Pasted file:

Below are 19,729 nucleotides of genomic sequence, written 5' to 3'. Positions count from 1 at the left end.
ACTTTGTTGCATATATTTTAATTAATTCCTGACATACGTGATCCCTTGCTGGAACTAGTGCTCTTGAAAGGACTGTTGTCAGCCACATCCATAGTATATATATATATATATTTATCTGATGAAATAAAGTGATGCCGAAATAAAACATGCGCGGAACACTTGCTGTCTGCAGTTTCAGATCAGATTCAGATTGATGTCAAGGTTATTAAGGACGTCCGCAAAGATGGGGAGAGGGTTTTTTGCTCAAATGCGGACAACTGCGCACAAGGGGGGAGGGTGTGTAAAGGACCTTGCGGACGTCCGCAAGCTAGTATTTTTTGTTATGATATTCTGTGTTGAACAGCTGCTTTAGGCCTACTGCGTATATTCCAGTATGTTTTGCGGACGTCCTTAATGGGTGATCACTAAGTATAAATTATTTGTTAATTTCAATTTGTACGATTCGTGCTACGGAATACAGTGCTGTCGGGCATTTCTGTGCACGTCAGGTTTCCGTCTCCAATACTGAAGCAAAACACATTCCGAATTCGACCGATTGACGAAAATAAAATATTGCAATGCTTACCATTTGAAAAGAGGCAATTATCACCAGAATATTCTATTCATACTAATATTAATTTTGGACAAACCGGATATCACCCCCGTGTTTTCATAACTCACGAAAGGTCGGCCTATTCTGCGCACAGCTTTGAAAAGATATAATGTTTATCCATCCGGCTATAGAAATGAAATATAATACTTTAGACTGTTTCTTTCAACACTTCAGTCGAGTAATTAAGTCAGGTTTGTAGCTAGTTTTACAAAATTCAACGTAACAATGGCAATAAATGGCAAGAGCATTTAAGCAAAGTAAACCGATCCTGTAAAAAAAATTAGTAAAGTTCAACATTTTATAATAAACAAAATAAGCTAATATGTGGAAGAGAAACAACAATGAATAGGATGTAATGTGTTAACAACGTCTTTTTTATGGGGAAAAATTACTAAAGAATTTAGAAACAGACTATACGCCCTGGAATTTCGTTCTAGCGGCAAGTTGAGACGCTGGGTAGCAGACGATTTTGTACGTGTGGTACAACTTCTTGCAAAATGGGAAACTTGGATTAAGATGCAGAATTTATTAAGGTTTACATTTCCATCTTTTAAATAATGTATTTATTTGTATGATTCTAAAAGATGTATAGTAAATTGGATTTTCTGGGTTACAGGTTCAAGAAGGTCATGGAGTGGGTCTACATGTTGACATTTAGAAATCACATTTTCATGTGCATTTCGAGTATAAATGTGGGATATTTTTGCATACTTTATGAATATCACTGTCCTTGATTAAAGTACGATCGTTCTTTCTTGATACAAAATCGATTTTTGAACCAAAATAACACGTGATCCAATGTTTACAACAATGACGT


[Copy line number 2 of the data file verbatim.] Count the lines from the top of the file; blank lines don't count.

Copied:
ACTTTGTTGCATATATTTTAATTAATTCCTGACATACGTGATCCCTTGCTGGAACTAGTGCTCTTGAAAGGACTGTTGTCAGCCACATCCATAGTATATATATATATATATTTATCTGATGAAATAAAGTGATGCCGAAATAAAACATGCGCGGAACACTTGCTGTCTGCAGTTTCAGATCAGATTCAGATTGATGTCAAGGTTATTAAGGACGTCCGCAAAGATGGGGAGAGGGTTTTTTGCTCAAATGCGGACAACTGCGCACAAGGGGGGAGGGTGTGTAAAGGACCTTGCGGACGTCCGCAAGCTAGTATTTTTTGTTATGATATTCTGTGTTGAACAGCTGCTTTAGGCCTACTGCGTATATTCCAGTATGTTTTGCGGACGTCCTTAATGGGTGATCACTAAGTATAAATTATTTGTTAATTTCAATTTGTACGATTCGTGCTACGGAATACAGTGCTGTCGGGCATTTCTGTGCACGTCAGGTTTCCGTCTCCAATACTGAAGCAAAACACATTCCGAATTCGACCGATTGACGAAAATAAAATATTGCAATGCTTACCATTTGAAAAGAGGCAATTATCACCAGAATATTCTATTCATACTAATATTAATTTTGGACAAACCGGATATCACCCCCGTGTTTTCATAACTCACGAAAGGTCGGCCTATTCTGCGCACAGCTTTGAAAAGATATAATGTTTATCCATCCGGCTATAGAAATGAAATATAATACTTTAGACTGTTTCTTTCAACACTTCAGTCGAGTAATTAAGTCAGGTTTGTAGCTAGTTTTACAAAATTCAACGTAACAATGGCAATAAATGGCAAGAGCATTTAAGCAAAGTAAACCGATCCTGTAAAAAAAATTAGTAAAGTTCAACATTTTATAATAAACAAAATAAGCTAATATGTGGAAGAGAAACAACAATGAATAGGATGTAATGTGTTAACAACGTCTTTTTTATGGGGAAAAATTACTAAAGAATTTAGAAACAGACTATACGCCCTGGAATTTCGTTCTAGCGGCAAGTTGAGACGCTGGGTAGCAGACGATTTTGTACGTGTGGTACAACTTCTTGCAAAATGGGAAACTTGGATTAAGATGCAGAATTTATTAAGGTTTACATTTCCATCTTTTAAATAATGTATTTATTTGTATGATTCTAAAAGATGTATAGTAAATTGGATTTTCTGGGTTACAGGTTCAAGAAGGTCATGGAGTGGGTCTACATGTTGACATTTAGAAATCACATTTTCATGTGCATTTCGAGTATAAATGTGGGATATTTTTGCATACTTTATGAATATCACTGTCCTTGATTAAAGTACGATCGTTCTTTCTTGATACAAAATCGATTTTTGAACCAAAATAACACGTGATCCAATGTTTACAACAATGACGT